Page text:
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Oracle Keeps Microsoft Up at Night - InternetNews.
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Oracle Keeps Microsoft Up at Night

SAN FRANCISCO -- Fear of Oracle is apparently causing many sleepless nights over at Microsoft , according to court testimony Friday.

On Friday, the U.S. Department of Justice wrapped up the second week of its legal battle to prevent Oracle from proceeding with its $7.7 billion takeover bid for PeopleSoft . The government hopes its witnesses this week will convince the judge that there are only three players in the high-level enterprise resource planning (ERP) software market: Oracle, PeopleSoft and the German SAP.

University of Virginia Professor of Economics Kenneth Elizinga told the court that while Microsoft is certainly not on the short list, the Redmond, Wash.-based software vendor is always thinking of ways to combat Oracle and its rivals from inching into Microsoft's business.

Elizinga presented an internal memo dated January 23, 2002 and titled What Keeps Us Up At Night from Microsoft's Business Solutions division. The scorecard review reminds employees that "Oracle, PeopleSoft, SAP aggressively moving down market increasing pricing pressure (discounting levels) and creating new channel programs" is a motivator for some employees to live at their desks for several days in a row.

"What this suggests to me is that Microsoft doesn't make high-end software, and that Oracle, PeopleSoft, and SAP are the top three," said Elizinga, who also helped the DoJ with its anti-trust case against Microsoft.

In a move that may signal a thaw between the two companies, Oracle recently joined Microsoft's Visual Studio Industry Partner (VSIP) program as a premier-level partner. A spokesperson for Microsoft declined to comment on the case.

Elizinga also pointed out that outsourcing might be creating a "hypothetical monopolist," especially for human resources software, which is one area that PeopleSoft excels in and Oracle covets.

"There's so much price discrimination in this market," Elizinga said. "Discounts range from more than 20 percent to as much as 90 percent. Economics teaches us that based on the inverse elasticity rule, customers not price-sensitive will pay higher prices [when] facing only two alternatives, rather than three."

Lawyers for the Justice Department will continue their case on Monday. More of Microsoft's corporate strategy in the ERP market may be revealed when Douglas Burgum, senior vice president of Microsoft Business Solutions takes the stand for the government Wednesday. Burgum gained increased importance this past week after Microsoft CEO Steve Ballmer reorganized his division.

Oracle vice president Ken Glueck told internetnews.com that, despite the government's best attempts to derail the company's acquisition plans, the burden of proof is not convincing. Earlier this week, Oracle showed the court a PeopleSoft internal memo from a product manager who said she was "fearful" that Microsoft was entering the ERP marketplace.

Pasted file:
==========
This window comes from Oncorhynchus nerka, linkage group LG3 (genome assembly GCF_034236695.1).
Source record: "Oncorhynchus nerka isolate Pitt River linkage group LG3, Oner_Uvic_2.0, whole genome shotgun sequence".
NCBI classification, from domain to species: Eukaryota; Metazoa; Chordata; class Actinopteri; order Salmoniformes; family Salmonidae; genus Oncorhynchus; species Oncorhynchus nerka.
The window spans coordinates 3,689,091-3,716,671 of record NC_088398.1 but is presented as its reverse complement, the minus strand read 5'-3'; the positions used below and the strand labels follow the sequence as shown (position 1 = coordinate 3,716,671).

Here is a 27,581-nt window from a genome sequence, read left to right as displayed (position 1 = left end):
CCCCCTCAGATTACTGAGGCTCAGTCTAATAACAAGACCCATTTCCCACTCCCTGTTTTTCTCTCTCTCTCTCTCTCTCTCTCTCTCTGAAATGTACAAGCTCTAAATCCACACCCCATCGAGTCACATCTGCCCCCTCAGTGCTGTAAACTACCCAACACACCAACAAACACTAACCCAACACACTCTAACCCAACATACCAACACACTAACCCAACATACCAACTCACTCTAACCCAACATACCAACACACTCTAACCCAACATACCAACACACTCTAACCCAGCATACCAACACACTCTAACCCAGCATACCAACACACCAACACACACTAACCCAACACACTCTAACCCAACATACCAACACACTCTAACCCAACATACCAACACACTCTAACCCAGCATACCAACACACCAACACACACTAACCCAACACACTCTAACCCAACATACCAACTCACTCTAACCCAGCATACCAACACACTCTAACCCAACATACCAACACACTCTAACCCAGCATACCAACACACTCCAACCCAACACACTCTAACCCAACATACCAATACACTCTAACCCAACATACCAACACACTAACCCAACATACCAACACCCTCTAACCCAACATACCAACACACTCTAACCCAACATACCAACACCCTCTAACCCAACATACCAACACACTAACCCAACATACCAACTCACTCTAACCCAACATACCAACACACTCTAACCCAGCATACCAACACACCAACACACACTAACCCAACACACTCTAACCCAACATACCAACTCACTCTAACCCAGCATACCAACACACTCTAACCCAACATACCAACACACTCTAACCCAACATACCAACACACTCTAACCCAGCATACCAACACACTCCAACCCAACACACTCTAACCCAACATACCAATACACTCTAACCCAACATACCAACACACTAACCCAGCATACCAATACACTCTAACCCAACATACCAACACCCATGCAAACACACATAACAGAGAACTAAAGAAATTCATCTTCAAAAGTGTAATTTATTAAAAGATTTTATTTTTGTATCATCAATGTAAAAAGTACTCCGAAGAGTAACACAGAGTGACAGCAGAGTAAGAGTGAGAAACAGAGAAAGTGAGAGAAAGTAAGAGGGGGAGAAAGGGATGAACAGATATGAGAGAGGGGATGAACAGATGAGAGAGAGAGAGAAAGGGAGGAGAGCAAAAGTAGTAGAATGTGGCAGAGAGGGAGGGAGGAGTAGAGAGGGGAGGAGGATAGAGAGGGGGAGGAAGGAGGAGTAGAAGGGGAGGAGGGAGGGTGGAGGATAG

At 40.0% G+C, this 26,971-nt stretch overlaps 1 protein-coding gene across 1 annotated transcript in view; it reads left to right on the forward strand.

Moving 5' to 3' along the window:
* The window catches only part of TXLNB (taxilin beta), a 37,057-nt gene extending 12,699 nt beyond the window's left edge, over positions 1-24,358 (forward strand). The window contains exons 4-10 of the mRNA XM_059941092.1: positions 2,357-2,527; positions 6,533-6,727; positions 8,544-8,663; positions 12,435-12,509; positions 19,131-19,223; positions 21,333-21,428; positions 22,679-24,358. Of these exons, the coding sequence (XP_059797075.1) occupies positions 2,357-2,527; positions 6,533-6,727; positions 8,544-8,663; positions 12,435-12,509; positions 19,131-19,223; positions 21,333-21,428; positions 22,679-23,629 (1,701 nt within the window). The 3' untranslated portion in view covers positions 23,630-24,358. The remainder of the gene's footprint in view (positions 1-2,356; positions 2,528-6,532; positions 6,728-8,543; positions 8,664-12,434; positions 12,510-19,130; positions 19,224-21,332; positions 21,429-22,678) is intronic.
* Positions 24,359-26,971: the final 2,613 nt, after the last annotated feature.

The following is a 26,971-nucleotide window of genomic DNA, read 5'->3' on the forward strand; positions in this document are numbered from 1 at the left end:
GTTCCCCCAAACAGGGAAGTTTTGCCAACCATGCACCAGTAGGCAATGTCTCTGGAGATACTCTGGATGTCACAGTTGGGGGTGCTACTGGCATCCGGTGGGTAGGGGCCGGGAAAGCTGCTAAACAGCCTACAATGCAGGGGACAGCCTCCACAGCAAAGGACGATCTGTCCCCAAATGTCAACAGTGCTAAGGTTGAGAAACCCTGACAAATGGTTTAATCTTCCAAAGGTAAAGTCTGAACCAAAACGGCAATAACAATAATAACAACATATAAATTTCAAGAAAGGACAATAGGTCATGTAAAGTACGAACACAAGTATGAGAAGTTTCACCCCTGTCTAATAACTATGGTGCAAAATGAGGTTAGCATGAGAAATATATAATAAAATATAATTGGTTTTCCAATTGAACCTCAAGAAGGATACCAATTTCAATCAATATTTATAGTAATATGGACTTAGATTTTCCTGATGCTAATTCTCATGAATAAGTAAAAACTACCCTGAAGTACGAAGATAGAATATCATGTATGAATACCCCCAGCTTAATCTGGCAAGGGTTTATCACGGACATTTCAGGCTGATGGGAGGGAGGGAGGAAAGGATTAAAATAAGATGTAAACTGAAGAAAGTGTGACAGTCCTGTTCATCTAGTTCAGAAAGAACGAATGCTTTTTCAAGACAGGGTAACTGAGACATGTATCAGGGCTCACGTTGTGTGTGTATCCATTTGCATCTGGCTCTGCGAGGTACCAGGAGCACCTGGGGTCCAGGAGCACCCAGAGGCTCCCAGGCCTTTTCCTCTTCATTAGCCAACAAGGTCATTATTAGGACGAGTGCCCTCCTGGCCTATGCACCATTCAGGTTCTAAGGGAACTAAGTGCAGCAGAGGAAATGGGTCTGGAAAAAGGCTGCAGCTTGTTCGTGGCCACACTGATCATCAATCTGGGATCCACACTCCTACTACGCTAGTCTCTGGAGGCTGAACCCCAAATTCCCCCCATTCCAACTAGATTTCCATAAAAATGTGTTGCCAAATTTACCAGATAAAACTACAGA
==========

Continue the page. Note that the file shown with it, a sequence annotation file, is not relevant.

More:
One thing that both sides agree is swaying public opinion is the recently revealed $65 billion merger talks between Microsoft and SAP. Microsoft acknowledged that it initiated preliminary discussions with SAP late last year but has since dropped the issue.

"This is the heart of the case. It's been a good two weeks," said Glueck, who also pointed out that the financial markets are reacting positively towards Oracle ever since the Microsoft/SAP news came out at the start of the case.

Oracle is expected to call PeopleSoft CEO Craig Conway to the stand on June 29 as one of the first witnesses in its defense. Glueck said that Oracle CEO Larry Ellison would more than likely take the stand at the end of the four-week case.

Open Documents

In related news, several newsgathering organizations won their efforts to gain access to previously hidden court documents. On Thursday, the court granted the press access to conversations between former U.S. District Judge Charles Legge and third-party companies like Microsoft, SAP and IBM. The meetings centered on how to proceed with the issue of sensitive documents from third parties helping with the DoJ's case.

District Court Judge Vaughn R. Walker has noted that Oracle, the DoJ and some third-party vendors have significantly "over-designated" documents as confidential without the proper procedure.

"This is a difficult issue for everyone," Coudert Brothers legal expert Rob Christopher told internetnews.com. "U.S. public corporations like Oracle, PeopleSoft and Microsoft have important legal and ethical obligations... but they effectively walk a tightrope from which they can easily fall off, one way by disclosing information prematurely, or the other way by withholding sensitive information too long. The bottom lines about Judge Walker's plan to unseal documents therefore are that he will unseal as much as he believes he can after balancing everyone's legitimate interests; there almost certainly will be some information that is withheld or not unsealed; and we, the public, will not know for some time, if ever, what, if any, role that information has on his ultimate decision."

And despite the best efforts of Oracle to pry away from the DoJ's anti-trust claims, Oracle's attempt to take over PeopleSoft still faces many hurdles including the shareholder rights "poison pill," PeopleSoft's Customer Assurance Program, and a potential antitrust challenge from the European Union.